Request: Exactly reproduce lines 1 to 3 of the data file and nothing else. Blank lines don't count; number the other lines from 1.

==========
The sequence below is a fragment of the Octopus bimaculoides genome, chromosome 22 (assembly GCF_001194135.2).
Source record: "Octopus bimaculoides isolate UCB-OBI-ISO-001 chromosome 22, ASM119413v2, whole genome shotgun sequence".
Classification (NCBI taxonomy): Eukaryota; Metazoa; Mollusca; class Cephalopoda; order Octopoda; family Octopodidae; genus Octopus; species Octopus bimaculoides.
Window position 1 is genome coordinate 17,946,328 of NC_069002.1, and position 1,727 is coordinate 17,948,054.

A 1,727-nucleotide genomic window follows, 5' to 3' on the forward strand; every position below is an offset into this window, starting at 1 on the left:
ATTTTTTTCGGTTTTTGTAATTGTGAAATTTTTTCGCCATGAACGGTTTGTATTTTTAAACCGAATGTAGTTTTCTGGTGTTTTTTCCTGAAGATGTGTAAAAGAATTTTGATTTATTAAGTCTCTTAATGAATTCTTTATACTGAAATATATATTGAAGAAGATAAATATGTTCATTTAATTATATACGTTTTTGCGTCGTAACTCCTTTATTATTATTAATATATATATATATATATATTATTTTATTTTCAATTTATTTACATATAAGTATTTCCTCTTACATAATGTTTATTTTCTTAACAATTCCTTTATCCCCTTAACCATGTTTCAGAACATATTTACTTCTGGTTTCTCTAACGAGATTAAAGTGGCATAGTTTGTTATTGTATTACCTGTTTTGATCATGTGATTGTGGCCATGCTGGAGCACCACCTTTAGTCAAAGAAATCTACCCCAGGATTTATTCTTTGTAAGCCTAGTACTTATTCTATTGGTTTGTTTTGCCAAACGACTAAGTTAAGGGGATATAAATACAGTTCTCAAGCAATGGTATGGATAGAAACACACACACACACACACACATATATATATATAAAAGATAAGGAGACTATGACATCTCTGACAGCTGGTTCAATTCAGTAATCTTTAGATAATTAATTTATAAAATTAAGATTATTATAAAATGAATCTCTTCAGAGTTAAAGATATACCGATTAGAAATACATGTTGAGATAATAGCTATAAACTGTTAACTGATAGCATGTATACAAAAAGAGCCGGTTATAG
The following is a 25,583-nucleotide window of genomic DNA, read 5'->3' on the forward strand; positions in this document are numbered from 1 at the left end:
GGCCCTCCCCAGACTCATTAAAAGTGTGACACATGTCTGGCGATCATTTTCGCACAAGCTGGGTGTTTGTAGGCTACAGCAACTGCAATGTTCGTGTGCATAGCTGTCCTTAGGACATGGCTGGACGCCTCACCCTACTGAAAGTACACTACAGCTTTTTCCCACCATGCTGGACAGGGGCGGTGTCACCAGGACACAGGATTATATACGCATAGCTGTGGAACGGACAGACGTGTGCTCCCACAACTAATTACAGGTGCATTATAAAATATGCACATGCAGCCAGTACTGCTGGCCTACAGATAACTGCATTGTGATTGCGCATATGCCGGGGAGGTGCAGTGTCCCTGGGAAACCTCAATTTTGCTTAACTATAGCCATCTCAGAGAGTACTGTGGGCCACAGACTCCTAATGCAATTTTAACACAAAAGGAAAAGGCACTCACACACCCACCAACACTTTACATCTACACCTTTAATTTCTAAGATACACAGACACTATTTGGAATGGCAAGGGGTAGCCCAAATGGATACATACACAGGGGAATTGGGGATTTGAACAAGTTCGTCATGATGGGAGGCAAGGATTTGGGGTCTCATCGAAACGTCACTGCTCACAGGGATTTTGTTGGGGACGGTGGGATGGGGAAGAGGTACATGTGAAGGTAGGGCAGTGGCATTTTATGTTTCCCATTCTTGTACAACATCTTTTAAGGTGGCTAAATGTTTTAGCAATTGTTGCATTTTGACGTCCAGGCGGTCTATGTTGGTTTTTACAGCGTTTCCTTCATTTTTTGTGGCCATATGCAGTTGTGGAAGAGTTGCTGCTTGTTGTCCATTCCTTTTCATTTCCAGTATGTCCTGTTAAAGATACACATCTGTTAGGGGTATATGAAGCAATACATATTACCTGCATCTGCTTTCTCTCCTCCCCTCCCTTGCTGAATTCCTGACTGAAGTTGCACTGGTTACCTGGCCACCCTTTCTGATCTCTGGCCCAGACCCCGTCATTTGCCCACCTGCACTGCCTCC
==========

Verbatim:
The sequence below is a fragment of the Octopus bimaculoides genome, chromosome 22 (assembly GCF_001194135.2).
Source record: "Octopus bimaculoides isolate UCB-OBI-ISO-001 chromosome 22, ASM119413v2, whole genome shotgun sequence".
Classification (NCBI taxonomy): Eukaryota; Metazoa; Mollusca; class Cephalopoda; order Octopoda; family Octopodidae; genus Octopus; species Octopus bimaculoides.